All of this to share how my mind works. I am not a pessimist. I am a realist. I can not claim “victory” without simultaneously knowing in every cell of my body what that “victory” has cost. Some days, I envy my aunt.
GB had hippo-therapy years ago. She absolutely loved it. I wasn’t sure how much benefit GB was getting out of it, but the joy on her face kept me schlepping the hour and a half round trip every week. Then my mom got sick, and there was no time any more. A love of horses had been planted.
GB found the television show “The Saddle Club” about girls in Australia who loved to ride and hung out at a stable. It was on PBS and she saw every episode dozens of times. This year her reading advanced enough that she started reading the books. We were looking for outside the home activities that would engage her. She asked to go back to horseback riding. Hippo-therapy was not as good a match. GB adapts much better to new ideas than she did back then and after watching “The Saddle Club”, that is the experience she wanted. She had also ridden a horse on the beaches of Grand Turk when she was six (by herself, but with difficulty) and taken trail rides at a resort when she was eight (easily).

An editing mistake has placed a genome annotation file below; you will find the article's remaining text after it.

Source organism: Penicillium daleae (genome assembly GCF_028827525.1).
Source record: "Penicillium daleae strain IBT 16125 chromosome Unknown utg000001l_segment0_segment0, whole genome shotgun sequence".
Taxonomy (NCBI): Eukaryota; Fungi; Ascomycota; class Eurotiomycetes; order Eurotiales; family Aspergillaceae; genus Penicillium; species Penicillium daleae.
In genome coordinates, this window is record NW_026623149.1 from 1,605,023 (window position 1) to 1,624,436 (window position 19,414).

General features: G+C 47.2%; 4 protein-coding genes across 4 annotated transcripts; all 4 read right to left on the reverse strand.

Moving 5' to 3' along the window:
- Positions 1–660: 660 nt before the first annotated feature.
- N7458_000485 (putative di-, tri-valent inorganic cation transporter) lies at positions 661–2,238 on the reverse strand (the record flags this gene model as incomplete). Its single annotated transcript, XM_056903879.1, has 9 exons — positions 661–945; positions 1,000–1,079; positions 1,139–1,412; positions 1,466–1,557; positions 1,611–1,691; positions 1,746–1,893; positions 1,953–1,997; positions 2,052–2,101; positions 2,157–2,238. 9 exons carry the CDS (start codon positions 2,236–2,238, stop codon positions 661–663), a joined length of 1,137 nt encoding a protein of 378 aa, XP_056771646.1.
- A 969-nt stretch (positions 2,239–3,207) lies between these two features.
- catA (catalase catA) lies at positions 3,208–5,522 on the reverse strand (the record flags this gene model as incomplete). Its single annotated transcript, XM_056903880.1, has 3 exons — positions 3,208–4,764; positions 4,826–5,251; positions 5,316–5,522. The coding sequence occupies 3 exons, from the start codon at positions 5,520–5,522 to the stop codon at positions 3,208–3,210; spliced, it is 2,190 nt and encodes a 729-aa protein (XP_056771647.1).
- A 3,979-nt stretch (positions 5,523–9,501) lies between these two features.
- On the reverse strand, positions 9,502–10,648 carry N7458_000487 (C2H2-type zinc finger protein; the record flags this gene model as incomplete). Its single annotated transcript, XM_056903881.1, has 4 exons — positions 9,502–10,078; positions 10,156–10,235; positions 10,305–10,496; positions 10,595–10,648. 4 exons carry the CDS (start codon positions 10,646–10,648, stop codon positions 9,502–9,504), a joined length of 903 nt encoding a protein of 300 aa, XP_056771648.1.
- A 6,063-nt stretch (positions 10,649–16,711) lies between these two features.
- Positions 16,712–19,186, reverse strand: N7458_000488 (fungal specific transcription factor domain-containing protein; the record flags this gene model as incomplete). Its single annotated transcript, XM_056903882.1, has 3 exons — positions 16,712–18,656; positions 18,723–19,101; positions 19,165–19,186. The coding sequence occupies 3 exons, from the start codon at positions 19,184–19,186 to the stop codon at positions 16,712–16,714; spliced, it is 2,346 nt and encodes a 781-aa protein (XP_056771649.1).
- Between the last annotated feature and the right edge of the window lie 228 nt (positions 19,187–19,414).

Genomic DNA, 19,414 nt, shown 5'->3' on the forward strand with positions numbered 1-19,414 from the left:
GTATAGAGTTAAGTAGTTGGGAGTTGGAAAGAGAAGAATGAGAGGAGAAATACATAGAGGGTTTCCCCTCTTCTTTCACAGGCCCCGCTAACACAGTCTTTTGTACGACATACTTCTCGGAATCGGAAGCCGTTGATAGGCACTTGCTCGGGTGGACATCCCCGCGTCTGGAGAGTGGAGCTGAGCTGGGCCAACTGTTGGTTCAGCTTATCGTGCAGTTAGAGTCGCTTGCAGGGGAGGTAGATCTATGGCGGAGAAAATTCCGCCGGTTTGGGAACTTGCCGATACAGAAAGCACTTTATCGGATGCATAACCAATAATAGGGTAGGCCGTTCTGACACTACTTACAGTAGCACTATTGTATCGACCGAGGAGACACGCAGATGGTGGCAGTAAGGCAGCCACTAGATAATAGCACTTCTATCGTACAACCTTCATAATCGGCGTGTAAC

With much angst, we decided to let her try to fit into the world she wanted so badly. We signed her up for an assessment at the local stable. The instructor sent her into the stable to tell the girls she needed “Sally”. The girls took her to Sally, who was a chestnut horse. They showed her two different kinds of grooming brushes, how to use them, and helped her groom the horse. The girls showed GB where Sally’s pad, saddle, and tack were kept and how to put them on. GB led Sally back to the ring and her trial lesson began. She listened carefully to what the instructor did. She remembered lot of what she had learned when she was younger and beamed the whole lesson.
GB will be a riding student at the local stable- just one of the girls. I am praying it works out… she wants it so much.
Last weekend, The Dad and I took the kids to visit my friend and her family in Pennsylvania. Despite three special needs kids, we had family fun, a Trauma Mama EFT conference call,